2. Brothers and sisters, we all get discouraged with our constant failures. They are daily reminders of our sinfulness, of the infiltration of the world into the very fibers of our beings. The constant and unstoppable war between our flesh and the Spirit is exhausting. It left Paul asking, “Wretched man that I am! Who will deliver me from this body of death?”[5] Have we not all struggled with wanting to do right but failing? Take heart! Our sanctification, our becoming like Christ is a process. It is grueling, at times. Let the trees encourage you, because just as it takes time for them to grow, so too it takes time for us to grow. But there is a delightful difference between the oak and the Christian. A horrible hurricane can demolish the tree. Nothing can prevent the Christian. Thanks be to God, because “he who began a good work in you will bring it to completion at the day of Jesus Christ.”[6] Therefore, do not despise the process!
  3. Learn from your failures.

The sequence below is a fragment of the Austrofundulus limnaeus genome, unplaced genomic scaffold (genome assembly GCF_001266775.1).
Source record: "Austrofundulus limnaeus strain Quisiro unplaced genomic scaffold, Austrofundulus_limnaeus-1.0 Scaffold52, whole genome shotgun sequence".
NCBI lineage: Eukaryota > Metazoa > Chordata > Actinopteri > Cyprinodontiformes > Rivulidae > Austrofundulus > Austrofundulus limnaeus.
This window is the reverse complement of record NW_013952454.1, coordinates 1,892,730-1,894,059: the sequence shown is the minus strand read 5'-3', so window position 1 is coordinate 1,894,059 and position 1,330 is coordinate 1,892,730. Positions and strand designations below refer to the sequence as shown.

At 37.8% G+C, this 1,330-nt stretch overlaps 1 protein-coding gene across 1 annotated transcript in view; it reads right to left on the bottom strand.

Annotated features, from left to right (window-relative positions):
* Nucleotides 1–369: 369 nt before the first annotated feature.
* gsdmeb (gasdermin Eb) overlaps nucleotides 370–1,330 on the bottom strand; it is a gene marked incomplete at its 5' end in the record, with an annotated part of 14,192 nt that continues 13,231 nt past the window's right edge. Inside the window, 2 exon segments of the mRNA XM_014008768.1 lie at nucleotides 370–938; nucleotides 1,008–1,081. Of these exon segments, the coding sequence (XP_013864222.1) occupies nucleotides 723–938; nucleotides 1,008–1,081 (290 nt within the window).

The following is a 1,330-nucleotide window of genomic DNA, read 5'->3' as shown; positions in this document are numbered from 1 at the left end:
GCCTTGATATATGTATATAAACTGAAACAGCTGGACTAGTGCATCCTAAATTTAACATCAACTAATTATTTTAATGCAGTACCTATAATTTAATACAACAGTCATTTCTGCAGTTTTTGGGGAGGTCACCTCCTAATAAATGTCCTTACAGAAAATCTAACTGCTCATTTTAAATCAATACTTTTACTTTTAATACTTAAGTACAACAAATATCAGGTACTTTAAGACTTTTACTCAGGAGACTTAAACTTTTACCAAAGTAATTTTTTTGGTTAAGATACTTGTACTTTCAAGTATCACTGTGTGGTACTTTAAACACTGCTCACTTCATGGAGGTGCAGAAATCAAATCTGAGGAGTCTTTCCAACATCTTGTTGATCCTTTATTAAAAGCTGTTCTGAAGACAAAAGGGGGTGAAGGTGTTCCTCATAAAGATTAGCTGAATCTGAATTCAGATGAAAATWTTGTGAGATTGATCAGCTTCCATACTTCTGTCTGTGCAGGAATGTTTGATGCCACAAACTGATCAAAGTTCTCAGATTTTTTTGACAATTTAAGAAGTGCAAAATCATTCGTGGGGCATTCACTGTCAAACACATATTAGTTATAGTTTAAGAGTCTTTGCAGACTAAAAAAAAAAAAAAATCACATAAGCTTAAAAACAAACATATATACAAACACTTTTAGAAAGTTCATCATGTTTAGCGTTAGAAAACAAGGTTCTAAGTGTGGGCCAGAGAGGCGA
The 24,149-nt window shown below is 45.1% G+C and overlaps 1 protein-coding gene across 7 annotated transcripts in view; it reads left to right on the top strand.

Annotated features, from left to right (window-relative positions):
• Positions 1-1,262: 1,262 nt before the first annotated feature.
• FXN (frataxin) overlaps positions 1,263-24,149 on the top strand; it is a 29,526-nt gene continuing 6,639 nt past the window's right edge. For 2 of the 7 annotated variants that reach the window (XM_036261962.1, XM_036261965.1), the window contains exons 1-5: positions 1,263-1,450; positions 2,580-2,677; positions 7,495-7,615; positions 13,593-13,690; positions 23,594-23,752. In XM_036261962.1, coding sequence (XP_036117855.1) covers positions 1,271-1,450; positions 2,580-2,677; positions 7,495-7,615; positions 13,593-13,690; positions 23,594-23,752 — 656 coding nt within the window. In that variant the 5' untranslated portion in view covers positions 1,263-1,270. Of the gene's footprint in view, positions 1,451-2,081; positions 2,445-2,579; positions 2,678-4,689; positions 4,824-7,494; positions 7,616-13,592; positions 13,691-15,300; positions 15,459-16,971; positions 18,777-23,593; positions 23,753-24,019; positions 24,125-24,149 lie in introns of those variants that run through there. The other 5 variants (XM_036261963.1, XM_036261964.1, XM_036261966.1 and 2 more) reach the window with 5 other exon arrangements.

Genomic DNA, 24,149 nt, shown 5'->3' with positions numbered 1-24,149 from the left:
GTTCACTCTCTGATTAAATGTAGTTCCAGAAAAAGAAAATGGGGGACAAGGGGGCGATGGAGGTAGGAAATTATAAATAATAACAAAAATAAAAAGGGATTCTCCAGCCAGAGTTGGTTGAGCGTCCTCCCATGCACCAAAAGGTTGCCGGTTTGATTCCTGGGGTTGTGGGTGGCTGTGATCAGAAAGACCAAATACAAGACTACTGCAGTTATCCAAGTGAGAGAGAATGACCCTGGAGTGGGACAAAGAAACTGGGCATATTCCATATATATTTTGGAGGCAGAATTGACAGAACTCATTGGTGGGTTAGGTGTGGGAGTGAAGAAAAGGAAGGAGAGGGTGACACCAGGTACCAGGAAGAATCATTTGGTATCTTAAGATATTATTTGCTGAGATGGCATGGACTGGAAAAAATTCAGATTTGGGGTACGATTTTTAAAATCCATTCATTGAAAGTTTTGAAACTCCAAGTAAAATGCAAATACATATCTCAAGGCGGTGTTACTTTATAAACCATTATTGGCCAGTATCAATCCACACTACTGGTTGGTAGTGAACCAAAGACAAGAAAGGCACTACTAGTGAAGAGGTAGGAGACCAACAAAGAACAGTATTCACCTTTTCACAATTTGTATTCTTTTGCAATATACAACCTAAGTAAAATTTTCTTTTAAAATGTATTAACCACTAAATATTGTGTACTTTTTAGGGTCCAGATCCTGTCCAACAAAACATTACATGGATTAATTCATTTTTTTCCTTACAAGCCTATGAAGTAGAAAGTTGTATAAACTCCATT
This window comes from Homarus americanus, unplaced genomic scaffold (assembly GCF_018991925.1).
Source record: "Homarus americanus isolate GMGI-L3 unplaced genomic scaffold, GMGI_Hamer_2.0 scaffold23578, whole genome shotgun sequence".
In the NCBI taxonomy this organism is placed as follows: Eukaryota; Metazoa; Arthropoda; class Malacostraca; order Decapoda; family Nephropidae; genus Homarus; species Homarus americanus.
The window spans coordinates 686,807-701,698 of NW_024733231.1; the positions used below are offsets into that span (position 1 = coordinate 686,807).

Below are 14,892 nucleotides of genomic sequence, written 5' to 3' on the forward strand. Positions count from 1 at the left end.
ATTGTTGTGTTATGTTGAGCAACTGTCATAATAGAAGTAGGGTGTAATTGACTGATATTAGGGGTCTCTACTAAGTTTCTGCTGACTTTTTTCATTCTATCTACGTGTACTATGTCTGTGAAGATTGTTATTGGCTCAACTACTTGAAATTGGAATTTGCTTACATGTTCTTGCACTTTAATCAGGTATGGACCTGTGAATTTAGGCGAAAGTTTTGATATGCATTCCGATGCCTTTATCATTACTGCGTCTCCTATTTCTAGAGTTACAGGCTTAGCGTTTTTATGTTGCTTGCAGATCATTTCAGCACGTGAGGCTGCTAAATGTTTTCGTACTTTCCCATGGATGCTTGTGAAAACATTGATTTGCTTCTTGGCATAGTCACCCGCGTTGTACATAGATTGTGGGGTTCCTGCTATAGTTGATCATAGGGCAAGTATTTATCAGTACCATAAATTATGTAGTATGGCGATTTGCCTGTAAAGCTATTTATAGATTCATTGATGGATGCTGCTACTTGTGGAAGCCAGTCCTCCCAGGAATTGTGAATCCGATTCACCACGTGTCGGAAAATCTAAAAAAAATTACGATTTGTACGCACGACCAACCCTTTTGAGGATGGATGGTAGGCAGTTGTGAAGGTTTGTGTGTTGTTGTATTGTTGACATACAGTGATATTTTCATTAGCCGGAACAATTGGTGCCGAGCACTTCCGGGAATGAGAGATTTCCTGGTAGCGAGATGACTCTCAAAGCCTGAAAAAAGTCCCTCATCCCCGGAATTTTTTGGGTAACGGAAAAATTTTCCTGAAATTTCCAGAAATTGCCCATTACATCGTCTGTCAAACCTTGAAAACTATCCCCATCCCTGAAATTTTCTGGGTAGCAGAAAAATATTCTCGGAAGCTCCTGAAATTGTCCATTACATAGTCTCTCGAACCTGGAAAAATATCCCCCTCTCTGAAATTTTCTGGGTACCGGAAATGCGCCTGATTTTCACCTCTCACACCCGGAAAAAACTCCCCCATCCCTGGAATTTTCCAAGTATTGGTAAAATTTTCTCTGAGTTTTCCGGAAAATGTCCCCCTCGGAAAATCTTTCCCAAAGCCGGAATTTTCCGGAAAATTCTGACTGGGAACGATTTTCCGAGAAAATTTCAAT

4. While our failures are sin and must be confessed (1 John 1:9), we can still learn from them. One of my favorite authors, Thomas Brooks, writes on this thought, “Ah! you lamenting souls, that spend your days in sighing and groaning under the sense and burden of your sins, why do you deal so unkindly with God, and so injuriously with your own souls, as not to cast an eye upon those precious promises of remission of sin which may bear up and refresh your spirits in the darkest night, and under the heaviest burden of sin?”[7]Brooks later offers reasons for the constant battle of sin. He writes, “…partly to keep them humble and low in their own eyes; and partly to put them upon the use of all divine helps, whereby sin may be subdued and mortified; and partly, that they may live upon Christ for the perfecting the work of sanctification; and partly, to wean them from things below, and to make them heart-sick of their absence from Christ, and to maintain in them bowels of compassion towards others that are subject to the same infirmities with them; and that they may distinguish between a state of grace and a state of glory, and that heaven bay be more sweet to them in the close.”[8]As we approach to Thanksgiving, spend time in prayer on these thoughts, especially those of Thomas Brooks. Do not be discouraged by the process, stay faithful to the spiritual disciplines! Contrary to our “have-it-now” society, our progressive sanctification (becoming more like Jesus) takes time. Look to the oak, and meditate on it. Finally, learn from your failures. Let each sin point you to the Savior. Let each mistake cause you to marvel as His magnificent grace. Let each heart break cause you to long for the wonders of heaven.